Tackling the Fear of Death

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Man is destined to experiment with and go through two states: his state before death and his state after death.

(NOTE: If you want to build a strong and powerful relationship with Allah, check out Islamia TV, where you can watch Islamic speakers from across the globe deliver inspiring and motivational courses. Learn more at www.islamia.tv.)

On the issue of death, people are, typically, of two types:

  • Those who are completely oblivious to death such that the only time the thought of it crosses their minds is when they see a dead person or hear that someone is dead. What is more, their death remembrance is one of lip service, as all that they do is to mumble vaguely the statement: “Indeed, we belong to Allah, and unto Him we shall indeed return.” 12:156] The fact that their return to Allah is verbal and impractical indicates that their remembrance was not genuine to begin with.

  • Those who are too mindful of death that it becomes a fixture of their thinking. And the example of those is like the example of someone who sets out resolving to get to a certain destination—he neither loses sight of his ultimate destination nor allows distractions and downtimes, rising along the way, to compromise his focus on the intended target.

In short, remembrance of death dispels implausible hopes and excessive cravings; and when that is the case, life troubles pale so much in ones eye he becomes immune to deviant temptations Further, keeping death in mind fills up one’s heart with content with what one already has of provisions; curbs one’s desire to indulge in envious, bestial rivalry over things material, and makes him focus instead on worship and devotion because he is certain that death may clamp upon him unannounced anytime. In other words, he is ready to answer the call of the Angel of Death whenever it is made.

On the other hand, fear and hate of death is an attitude peculiar to the unwise, and is, for the most part, attributable to all or one of four reasons: 1) attachment to carnal desires (food and sex), 2) worry over a fortune one will leave behind, 3) ignorance of one’s situation after death, or 4) fear of Allah’s punishment for one’s transgressions in life.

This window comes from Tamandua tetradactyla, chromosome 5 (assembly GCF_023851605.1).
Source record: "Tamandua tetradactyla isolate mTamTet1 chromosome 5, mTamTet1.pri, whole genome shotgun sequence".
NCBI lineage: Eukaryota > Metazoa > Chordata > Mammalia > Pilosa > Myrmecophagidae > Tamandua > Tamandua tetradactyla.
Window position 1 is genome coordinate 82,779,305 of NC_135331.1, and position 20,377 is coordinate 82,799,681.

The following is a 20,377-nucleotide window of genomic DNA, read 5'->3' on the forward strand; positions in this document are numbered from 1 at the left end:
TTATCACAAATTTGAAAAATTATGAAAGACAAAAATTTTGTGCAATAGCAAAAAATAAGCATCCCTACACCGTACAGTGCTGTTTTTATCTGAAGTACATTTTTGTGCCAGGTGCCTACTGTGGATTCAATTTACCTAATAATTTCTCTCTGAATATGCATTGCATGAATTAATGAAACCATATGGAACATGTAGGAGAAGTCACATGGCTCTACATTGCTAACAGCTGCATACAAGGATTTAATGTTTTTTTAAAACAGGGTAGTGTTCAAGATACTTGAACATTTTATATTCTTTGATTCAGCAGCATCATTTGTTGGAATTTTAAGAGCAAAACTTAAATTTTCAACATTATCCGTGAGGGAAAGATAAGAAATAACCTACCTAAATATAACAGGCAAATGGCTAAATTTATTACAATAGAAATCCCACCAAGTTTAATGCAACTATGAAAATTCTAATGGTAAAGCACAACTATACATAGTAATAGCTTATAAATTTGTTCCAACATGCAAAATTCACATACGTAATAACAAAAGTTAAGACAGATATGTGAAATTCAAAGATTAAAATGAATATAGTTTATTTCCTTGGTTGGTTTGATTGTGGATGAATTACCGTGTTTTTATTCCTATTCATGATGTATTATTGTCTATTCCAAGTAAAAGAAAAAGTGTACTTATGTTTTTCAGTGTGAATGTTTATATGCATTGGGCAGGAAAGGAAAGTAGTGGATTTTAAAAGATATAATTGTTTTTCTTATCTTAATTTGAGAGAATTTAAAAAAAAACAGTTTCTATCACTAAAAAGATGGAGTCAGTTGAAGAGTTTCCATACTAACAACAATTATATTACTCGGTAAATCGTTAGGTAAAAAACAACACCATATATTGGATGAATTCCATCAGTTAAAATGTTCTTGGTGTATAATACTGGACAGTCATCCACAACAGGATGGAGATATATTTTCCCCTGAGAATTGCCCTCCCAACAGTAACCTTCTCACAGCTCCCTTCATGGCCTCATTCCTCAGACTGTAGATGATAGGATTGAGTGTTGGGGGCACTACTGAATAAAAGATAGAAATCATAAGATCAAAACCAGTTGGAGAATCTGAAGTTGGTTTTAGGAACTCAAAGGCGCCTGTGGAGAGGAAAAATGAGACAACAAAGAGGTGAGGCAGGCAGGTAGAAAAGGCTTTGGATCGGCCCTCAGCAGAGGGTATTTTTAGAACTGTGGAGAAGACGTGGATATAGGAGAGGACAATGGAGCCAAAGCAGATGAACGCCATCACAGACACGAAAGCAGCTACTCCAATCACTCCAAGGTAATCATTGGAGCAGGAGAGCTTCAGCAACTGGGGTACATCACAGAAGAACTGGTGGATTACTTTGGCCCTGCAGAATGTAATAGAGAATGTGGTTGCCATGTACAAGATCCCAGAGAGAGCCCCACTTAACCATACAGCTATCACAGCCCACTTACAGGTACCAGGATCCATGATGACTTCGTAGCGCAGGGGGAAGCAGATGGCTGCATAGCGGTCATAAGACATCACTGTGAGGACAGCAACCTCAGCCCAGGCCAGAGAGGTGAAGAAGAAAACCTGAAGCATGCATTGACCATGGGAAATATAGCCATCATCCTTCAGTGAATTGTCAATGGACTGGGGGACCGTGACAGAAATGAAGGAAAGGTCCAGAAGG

As for the first reason (attachment to carnal desires), this is akin to craving a disease in order to counter it with another disease. Because the essence of pleasure of eating lies in eliminating the pain of hunger, which is why one detests food when he takes his fill of it. This attitude is in fact similar to the act of one who exposes himself to the sun’s heat so as to experience the joy of being in the shade, a practice emblematic of utter absurdity. The second reason, however, is spawned by ignorance of the triviality and insignificance of this life and that which is in it particularly when contrasted with the glorious and eternal bliss Allah promises his dedicated servants after death. Therefore one who experiences this problem should seek genuine knowledge to acquaint oneself with the position of man after death and to be like the Companion Harithah who. describing the extent of his profound thinking about and preoccupation with the inevitable events of the Day ot Judgment, said to the Prophet, sallal lahu alayhe wa sallam: “… As if I were observing Allah’s throne looming large; and as if I were watching the inhabitants of Paradise paying visits to one another and the dwellers of Hellfire cursing one another in their doom.”This revealing knowledge is attained by profound study of the truth and essence of the ‘self’: how it relates to the body, the means to its perfection and the things that vitiate this perfection. In many verses of the Qur’an Allah points to the importance of this kind of knowledge and exhorts His servants to take a deep look into the ‘self.